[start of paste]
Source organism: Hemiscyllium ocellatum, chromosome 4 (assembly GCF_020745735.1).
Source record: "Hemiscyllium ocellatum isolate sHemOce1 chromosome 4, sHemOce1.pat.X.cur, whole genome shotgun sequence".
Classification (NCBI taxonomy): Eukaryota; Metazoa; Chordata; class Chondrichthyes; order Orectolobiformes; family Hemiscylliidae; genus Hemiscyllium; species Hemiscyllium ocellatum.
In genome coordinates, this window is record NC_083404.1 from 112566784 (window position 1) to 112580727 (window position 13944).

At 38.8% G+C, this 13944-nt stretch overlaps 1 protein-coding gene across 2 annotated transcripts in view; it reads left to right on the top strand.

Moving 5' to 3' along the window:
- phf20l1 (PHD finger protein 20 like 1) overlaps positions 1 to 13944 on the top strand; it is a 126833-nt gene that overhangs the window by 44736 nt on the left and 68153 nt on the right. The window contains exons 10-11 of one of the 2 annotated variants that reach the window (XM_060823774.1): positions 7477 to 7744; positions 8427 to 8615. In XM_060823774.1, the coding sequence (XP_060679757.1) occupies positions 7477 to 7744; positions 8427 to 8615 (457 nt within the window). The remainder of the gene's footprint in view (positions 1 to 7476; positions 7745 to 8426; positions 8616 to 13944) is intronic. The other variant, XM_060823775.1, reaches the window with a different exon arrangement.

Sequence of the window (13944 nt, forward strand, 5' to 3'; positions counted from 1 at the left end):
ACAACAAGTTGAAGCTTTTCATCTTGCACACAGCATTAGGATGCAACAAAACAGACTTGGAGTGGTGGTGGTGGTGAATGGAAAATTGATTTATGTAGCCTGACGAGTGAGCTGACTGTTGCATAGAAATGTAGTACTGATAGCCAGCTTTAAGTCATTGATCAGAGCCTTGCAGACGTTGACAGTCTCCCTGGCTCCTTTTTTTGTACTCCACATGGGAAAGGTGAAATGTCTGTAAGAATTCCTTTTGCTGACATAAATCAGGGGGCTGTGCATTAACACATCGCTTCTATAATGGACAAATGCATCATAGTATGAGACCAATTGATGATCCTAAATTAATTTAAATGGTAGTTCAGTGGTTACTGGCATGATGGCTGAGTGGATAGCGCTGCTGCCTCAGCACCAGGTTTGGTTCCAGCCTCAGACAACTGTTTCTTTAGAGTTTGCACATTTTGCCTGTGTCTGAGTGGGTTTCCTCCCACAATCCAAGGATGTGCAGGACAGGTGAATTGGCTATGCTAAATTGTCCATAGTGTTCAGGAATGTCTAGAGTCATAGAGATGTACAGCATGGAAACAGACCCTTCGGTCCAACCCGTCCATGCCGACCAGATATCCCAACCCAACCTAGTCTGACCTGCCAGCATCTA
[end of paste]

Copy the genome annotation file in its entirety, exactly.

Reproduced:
Source organism: Hemiscyllium ocellatum, chromosome 4 (assembly GCF_020745735.1).
Source record: "Hemiscyllium ocellatum isolate sHemOce1 chromosome 4, sHemOce1.pat.X.cur, whole genome shotgun sequence".
Classification (NCBI taxonomy): Eukaryota; Metazoa; Chordata; class Chondrichthyes; order Orectolobiformes; family Hemiscylliidae; genus Hemiscyllium; species Hemiscyllium ocellatum.
In genome coordinates, this window is record NC_083404.1 from 112566784 (window position 1) to 112580727 (window position 13944).

At 38.8% G+C, this 13944-nt stretch overlaps 1 protein-coding gene across 2 annotated transcripts in view; it reads left to right on the top strand.

Moving 5' to 3' along the window:
- phf20l1 (PHD finger protein 20 like 1) overlaps positions 1 to 13944 on the top strand; it is a 126833-nt gene that overhangs the window by 44736 nt on the left and 68153 nt on the right. The window contains exons 10-11 of one of the 2 annotated variants that reach the window (XM_060823774.1): positions 7477 to 7744; positions 8427 to 8615. In XM_060823774.1, the coding sequence (XP_060679757.1) occupies positions 7477 to 7744; positions 8427 to 8615 (457 nt within the window). The remainder of the gene's footprint in view (positions 1 to 7476; positions 7745 to 8426; positions 8616 to 13944) is intronic. The other variant, XM_060823775.1, reaches the window with a different exon arrangement.

Sequence of the window (13944 nt, forward strand, 5' to 3'; positions counted from 1 at the left end):
ACAACAAGTTGAAGCTTTTCATCTTGCACACAGCATTAGGATGCAACAAAACAGACTTGGAGTGGTGGTGGTGGTGAATGGAAAATTGATTTATGTAGCCTGACGAGTGAGCTGACTGTTGCATAGAAATGTAGTACTGATAGCCAGCTTTAAGTCATTGATCAGAGCCTTGCAGACGTTGACAGTCTCCCTGGCTCCTTTTTTTGTACTCCACATGGGAAAGGTGAAATGTCTGTAAGAATTCCTTTTGCTGACATAAATCAGGGGGCTGTGCATTAACACATCGCTTCTATAATGGACAAATGCATCATAGTATGAGACCAATTGATGATCCTAAATTAATTTAAATGGTAGTTCAGTGGTTACTGGCATGATGGCTGAGTGGATAGCGCTGCTGCCTCAGCACCAGGTTTGGTTCCAGCCTCAGACAACTGTTTCTTTAGAGTTTGCACATTTTGCCTGTGTCTGAGTGGGTTTCCTCCCACAATCCAAGGATGTGCAGGACAGGTGAATTGGCTATGCTAAATTGTCCATAGTGTTCAGGAATGTCTAGAGTCATAGAGATGTACAGCATGGAAACAGACCCTTCGGTCCAACCCGTCCATGCCGACCAGATATCCCAACCCAACCTAGTCTGACCTGCCAGCATCTA